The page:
'Soft justice' orders hit record high of 130,000 'slaps on the wrist'

Charles Hymas
·3-min read
Packet of drugs
Packet of drugs

A record 130,000 offences resulted in criminals avoiding prosecution through controversial community resolution orders, including more than 50,000 drug offenders who escaped with a “slap on the wrist,” official figures show.

The Ministry of Justice (MoJ) data showed that the “soft justice” orders rose by 25 per cent compared with 2018, and were up 13 per cent year on year.

But the biggest increase was drug offences, with a doubling to 52,000 in the number handed community resolution orders, informal punishments where the offender avoids a criminal record and “resolves” the offence by apologising to the victim or paying them compensation.

The figures will raise fears that drug possession is being decriminalised by the backdoor, with increasing numbers of forces also introducing “diversion” schemes where offenders, including those with class A drugs, can avoid prosecution by agreeing to treatment.

Community resolutions were originally introduced for low level offences such as criminal damage, theft and minor assaults but the MoJ figures show a significant proportion are now being used for more serious offences, including sexual assault, violence, robbery and possession of weapons.

Of the 130,000 orders issued, a quarter, or some 31,000, were for offences of violence against the person. A further 449 were for sex offences, 176 for robbery, 1,404 for possession of weapons and 18,000 for theft.

Community resolutions now account for more than half of the offences in which the perpetrator avoids prosecution, while the proportion of crimes resulting in an offender being charged has fallen to a record low of just seven per cent.

Amanda Pinto QC, the Bar Council’s chair, said the figures were a cause for concern, as both prosecutions and convictions were down year-on-year while “out-of-court” punishments were up 13 per cent.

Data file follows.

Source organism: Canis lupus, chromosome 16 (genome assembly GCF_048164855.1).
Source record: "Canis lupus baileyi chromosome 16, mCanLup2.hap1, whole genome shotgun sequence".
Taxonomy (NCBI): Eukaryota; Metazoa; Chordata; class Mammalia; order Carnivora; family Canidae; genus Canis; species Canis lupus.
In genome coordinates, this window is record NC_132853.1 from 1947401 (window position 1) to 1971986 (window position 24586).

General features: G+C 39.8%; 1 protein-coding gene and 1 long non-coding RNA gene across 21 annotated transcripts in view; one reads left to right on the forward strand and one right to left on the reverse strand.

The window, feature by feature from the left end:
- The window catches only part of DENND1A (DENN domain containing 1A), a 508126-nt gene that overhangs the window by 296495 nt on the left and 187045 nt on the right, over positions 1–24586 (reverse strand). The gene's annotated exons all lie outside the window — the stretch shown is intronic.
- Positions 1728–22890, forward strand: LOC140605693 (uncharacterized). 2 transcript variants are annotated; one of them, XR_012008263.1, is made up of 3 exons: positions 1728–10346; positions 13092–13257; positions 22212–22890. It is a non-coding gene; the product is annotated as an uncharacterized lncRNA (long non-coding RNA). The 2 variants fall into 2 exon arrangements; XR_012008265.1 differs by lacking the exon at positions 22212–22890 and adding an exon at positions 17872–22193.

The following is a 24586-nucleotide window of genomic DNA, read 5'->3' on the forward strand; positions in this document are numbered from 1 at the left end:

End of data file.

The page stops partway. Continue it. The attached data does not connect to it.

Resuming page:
“We had warned against using out of court disposals for serious crimes months ago, to avoid sending a message of ‘soft justice’ to potential criminals. These methods must not be used as an alternative to bringing serious criminals to justice,” she said.

“Add to that the fact that the public’s safety is at risk because of the inordinate delay in bringing cases to trial.

“The Government must invest properly in the whole criminal justice system to enable cases to be heard in a reasonable time. 

“If this is not urgently brought in hand, through the provision of more court rooms and more staff to help run the courts, the public will lose all faith in this country’s ability to keep them safe.”

James Mulholland QC, chair of the Criminal Bar Association, said community resolutions could avoid criminalising a generation of offenders, but their use for sex offenders needed to be scrutinised when a formal court prosecution might be more appropriate.

A Ministry of Justice spokesman said: “Community resolutions should only be used by police for low-level or first-time offending, and are made in agreement with victims. Today’s figures show that – despite the challenges of the pandemic – serious offenders continue to be pursued rigorously through the courts where they continue to get longer sentences. ”